The power spectral density of the wind is calculated for the component that drifts sea ice in the north–south direction. The spectral density of the wind decreases monotonically without any specific peak (not shown). We arbitrarily choose 0.1 cpd as a representative of low frequency and its wind speed is set to based on the band averaging over 0.007–0.2 cpd. Similarly, 0.35 cpd is chosen as a representative of high frequency and the speed is set to based on the band averaging over 0.2–0.5 cpd. The radar observation also showed that sea ice drift with about 0.1–0.2 cpd is prominent off the Sakhalin coast (Shevchenko et al. 2004). The spatial distribution of γ for the case of 0.1 cpd is shown in Fig. 9, with the averaged depth profile off the Sakhalin coast (right panel). The circles indicate mooring stations whose information is shown in Table 1. The γ is enhanced within ~30 km from the coast with the maximum value exceeding 2.5. The region with larger γ expands downstream in accordance with the development of the shelf waves. When compared with the exponential profile case (Fig. 5b), the spatial distribution of γ is not significantly different, but γ is larger near the coast. This is because the minimum depth of 40 m near the coast is larger than the reality because of the fitting procedure to the exponential profile, and thus the amplitude of the ocean currents by shelf waves is weakened. The result for the case of 0.35 cpd is qualitatively similar to that for the case of 0.1 cpd (Table 2).

Fig. 9.

(left) The spatial distribution of enhancement ratio γ calculated from modes 1–5 for (right) the depth profile off the coast of Sakhalin averaged over 49°–53°N, with and ω = 0.1 cpd. The circles indicate the location of mooring stations M0–M6 in the averaged depth profile.

Fig. 9.

(left) The spatial distribution of enhancement ratio γ calculated from modes 1–5 for (right) the depth profile off the coast of Sakhalin averaged over 49°–53°N, with and ω = 0.1 cpd. The circles indicate the location of mooring stations M0–M6 in the averaged depth profile.

Table 1.

Summarized information of the moorings from which ocean current and sea ice velocity data are used to obtain the apparent and exact wind factors.

Summarized information of the moorings from which ocean current and sea ice velocity data are used to obtain the apparent and exact wind factors.
Summarized information of the moorings from which ocean current and sea ice velocity data are used to obtain the apparent and exact wind factors.
Table 2.

The values of γ, the ratio of the apparent to exact wind factors, calculated from the observational data and theoretical solutions at mooring stations M0–M6. For the observation, the values of γ calculated from the daily averaged data for the entire frequency range and those calculated from the 6-hourly data for low- (0.03–0.2 cpd) and high- (0.2–0.5 cpd) frequency ranges are shown. For the theoretical solutions, the results for ω = 0.1 cpd and ω = 0.35 cpd are shown. The theoretical solution at M4 is not calculated because the depth of M4 is deeper than the maximum depth of the depth profile used.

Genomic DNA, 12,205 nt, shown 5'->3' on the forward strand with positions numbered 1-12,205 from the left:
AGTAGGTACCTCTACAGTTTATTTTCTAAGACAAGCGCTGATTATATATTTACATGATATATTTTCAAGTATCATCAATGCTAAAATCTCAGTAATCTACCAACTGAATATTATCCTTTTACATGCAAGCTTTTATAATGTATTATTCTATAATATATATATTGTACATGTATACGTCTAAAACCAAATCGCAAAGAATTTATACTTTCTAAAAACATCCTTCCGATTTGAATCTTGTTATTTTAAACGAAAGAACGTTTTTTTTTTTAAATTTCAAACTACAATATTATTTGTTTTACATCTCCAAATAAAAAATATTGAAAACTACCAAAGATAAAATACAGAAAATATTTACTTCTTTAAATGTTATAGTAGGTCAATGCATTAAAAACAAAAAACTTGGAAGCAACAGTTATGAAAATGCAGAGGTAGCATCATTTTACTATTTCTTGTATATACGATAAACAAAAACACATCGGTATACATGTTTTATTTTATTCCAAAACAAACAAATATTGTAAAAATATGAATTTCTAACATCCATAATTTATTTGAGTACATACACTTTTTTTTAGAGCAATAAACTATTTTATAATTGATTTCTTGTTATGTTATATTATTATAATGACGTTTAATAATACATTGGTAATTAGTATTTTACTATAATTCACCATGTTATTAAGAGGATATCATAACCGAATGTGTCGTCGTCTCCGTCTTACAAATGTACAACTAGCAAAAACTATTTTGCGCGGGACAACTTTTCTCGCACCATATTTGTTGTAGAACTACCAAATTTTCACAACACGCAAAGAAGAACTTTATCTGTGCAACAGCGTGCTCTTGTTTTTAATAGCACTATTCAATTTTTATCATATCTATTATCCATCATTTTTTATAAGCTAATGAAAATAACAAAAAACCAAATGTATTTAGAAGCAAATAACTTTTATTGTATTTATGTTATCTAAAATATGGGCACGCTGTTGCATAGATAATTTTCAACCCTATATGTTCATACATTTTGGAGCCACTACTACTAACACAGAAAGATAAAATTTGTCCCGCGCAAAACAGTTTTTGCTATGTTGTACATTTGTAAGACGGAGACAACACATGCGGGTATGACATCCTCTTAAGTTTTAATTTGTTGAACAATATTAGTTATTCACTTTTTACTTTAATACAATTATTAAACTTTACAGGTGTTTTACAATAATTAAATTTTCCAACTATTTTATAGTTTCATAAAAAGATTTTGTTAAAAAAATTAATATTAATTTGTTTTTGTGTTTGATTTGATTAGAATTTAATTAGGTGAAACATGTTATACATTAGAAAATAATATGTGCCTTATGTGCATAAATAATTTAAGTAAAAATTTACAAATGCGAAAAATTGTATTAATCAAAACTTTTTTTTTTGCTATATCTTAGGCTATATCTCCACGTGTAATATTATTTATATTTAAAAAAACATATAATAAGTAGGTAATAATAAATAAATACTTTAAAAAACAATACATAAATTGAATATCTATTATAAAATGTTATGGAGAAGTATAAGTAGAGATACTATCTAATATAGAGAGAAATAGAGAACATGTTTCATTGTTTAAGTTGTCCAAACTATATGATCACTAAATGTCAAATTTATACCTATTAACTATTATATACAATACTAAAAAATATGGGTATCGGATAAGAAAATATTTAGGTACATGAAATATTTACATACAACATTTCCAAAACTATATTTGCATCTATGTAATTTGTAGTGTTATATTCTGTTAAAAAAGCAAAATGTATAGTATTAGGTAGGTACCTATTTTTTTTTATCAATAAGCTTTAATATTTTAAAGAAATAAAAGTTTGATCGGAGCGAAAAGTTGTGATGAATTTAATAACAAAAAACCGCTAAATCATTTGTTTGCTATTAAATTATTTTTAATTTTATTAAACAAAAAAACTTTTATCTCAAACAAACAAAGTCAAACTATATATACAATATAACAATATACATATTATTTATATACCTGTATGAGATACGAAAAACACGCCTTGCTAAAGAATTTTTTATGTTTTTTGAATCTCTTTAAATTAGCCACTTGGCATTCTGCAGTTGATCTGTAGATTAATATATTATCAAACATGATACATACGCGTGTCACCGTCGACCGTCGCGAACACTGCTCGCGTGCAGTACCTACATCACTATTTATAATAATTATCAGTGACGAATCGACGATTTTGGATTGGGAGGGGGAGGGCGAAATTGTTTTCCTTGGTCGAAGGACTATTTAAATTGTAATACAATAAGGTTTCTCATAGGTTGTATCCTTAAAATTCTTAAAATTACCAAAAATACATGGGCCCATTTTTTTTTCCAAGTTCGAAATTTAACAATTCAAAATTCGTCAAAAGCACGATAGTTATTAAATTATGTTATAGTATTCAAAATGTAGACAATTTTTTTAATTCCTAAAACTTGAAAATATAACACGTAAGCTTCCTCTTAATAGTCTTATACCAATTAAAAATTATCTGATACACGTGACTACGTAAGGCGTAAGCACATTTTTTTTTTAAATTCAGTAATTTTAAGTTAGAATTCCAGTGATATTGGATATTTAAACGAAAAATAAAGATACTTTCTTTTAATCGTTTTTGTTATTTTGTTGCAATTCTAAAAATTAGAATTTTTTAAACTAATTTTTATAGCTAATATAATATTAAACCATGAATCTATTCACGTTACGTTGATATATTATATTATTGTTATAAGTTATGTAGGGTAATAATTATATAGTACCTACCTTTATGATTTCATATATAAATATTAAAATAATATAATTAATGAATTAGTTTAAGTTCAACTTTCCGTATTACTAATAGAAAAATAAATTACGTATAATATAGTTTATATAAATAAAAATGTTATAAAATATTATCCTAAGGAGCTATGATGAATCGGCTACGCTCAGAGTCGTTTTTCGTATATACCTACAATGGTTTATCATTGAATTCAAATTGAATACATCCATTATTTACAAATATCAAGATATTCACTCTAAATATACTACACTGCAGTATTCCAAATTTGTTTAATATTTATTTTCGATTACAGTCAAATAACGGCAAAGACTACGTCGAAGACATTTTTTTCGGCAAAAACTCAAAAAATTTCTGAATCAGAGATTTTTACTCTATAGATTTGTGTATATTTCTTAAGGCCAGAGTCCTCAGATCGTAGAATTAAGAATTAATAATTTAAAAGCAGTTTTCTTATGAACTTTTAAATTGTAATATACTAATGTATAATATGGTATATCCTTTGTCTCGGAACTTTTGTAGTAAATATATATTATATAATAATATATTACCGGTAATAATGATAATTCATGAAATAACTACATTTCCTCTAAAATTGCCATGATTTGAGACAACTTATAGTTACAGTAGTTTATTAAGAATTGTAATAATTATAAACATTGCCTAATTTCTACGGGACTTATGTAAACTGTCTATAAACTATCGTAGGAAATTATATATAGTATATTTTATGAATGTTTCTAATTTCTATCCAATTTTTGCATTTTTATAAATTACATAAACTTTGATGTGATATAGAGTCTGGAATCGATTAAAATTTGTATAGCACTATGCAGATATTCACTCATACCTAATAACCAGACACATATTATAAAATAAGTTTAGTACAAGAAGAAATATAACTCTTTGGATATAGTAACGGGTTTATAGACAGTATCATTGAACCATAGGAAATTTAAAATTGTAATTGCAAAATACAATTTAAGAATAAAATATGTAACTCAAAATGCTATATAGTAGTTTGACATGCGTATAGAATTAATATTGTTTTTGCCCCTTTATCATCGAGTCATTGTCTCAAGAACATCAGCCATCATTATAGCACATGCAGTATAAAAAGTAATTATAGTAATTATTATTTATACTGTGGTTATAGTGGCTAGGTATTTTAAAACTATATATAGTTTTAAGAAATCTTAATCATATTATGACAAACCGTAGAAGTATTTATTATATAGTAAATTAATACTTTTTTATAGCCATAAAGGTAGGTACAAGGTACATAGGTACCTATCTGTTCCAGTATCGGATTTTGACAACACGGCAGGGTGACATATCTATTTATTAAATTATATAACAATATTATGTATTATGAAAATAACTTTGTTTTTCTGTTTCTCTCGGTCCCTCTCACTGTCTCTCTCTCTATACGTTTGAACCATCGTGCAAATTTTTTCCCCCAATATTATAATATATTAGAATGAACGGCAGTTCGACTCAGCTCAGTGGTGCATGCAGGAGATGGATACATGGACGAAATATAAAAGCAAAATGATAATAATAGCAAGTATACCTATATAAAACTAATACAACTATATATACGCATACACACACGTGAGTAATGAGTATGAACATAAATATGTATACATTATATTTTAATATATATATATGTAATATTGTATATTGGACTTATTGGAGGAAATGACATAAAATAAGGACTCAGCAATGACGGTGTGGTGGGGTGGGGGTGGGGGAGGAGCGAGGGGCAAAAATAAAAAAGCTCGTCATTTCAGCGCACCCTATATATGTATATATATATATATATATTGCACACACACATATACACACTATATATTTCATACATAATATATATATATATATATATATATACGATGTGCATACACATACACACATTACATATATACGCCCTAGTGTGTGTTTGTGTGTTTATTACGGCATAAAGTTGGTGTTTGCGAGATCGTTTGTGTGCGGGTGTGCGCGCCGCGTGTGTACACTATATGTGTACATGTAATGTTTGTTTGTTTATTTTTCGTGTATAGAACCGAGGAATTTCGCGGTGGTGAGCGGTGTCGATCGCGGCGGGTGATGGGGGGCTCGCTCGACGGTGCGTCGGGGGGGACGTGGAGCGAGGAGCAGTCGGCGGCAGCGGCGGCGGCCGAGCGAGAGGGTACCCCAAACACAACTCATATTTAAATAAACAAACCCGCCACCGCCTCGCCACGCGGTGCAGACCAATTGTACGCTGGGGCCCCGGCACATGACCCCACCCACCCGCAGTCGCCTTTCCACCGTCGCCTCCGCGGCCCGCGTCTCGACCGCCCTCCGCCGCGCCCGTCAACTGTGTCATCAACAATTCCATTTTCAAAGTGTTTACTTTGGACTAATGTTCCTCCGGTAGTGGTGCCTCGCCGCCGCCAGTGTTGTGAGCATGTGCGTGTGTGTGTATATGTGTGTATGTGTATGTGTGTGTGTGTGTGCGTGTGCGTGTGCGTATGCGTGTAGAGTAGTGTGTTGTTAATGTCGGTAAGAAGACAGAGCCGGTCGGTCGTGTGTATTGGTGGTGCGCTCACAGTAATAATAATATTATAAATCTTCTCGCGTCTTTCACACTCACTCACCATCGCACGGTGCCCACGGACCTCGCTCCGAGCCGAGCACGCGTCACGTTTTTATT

The values of γ, the ratio of the apparent to exact wind factors, calculated from the observational data and theoretical solutions at mooring stations M0–M6. For the observation, the values of γ calculated from the daily averaged data for the entire frequency range and those calculated from the 6-hourly data for low- (0.03–0.2 cpd) and high- (0.2–0.5 cpd) frequency ranges are shown. For the theoretical solutions, the results for ω = 0.1 cpd and ω = 0.35 cpd are shown. The theoretical solution at M4 is not calculated because the depth of M4 is deeper than the maximum depth of the depth profile used.
The values of γ, the ratio of the apparent to exact wind factors, calculated from the observational data and theoretical solutions at mooring stations M0–M6. For the observation, the values of γ calculated from the daily averaged data for the entire frequency range and those calculated from the 6-hourly data for low- (0.03–0.2 cpd) and high- (0.2–0.5 cpd) frequency ranges are shown. For the theoretical solutions, the results for ω = 0.1 cpd and ω = 0.35 cpd are shown. The theoretical solution at M4 is not calculated because the depth of M4 is deeper than the maximum depth of the depth profile used.

2) Observational data

In this subsection, we use sea ice drift and ocean current data from the acoustic Doppler current profilers (ADCPs) deployed off the Sakhalin coast to examine whether the enhancement of sea ice drift can be observed in the real ocean as the theory predicts. The observations were conducted from July 1998 to June 2000 and from December 2002 to June 2003. The mooring locations are indicated in Fig. 8 and their information is summarized in Table 1. Further details of the observations are described in Mizuta et al. (2003) and Fukamachi et al. (2009).

The 10-m wind data at every 6 h from the ECMWF reanalysis were used here. The closest grid points of the wind data from the mooring stations used for the data analysis are indicated by the asterisks in Fig. 8. Only, at M0, in situ wind data were used for the analysis. The missing parts of the time series data were linearly interpolated. To compare with the theory, we only focus on the alongshore (north–south) sea ice drift and wind speed in the direction 25° from the alongshore direction, which drifts the sea ice roughly parallel to the coast.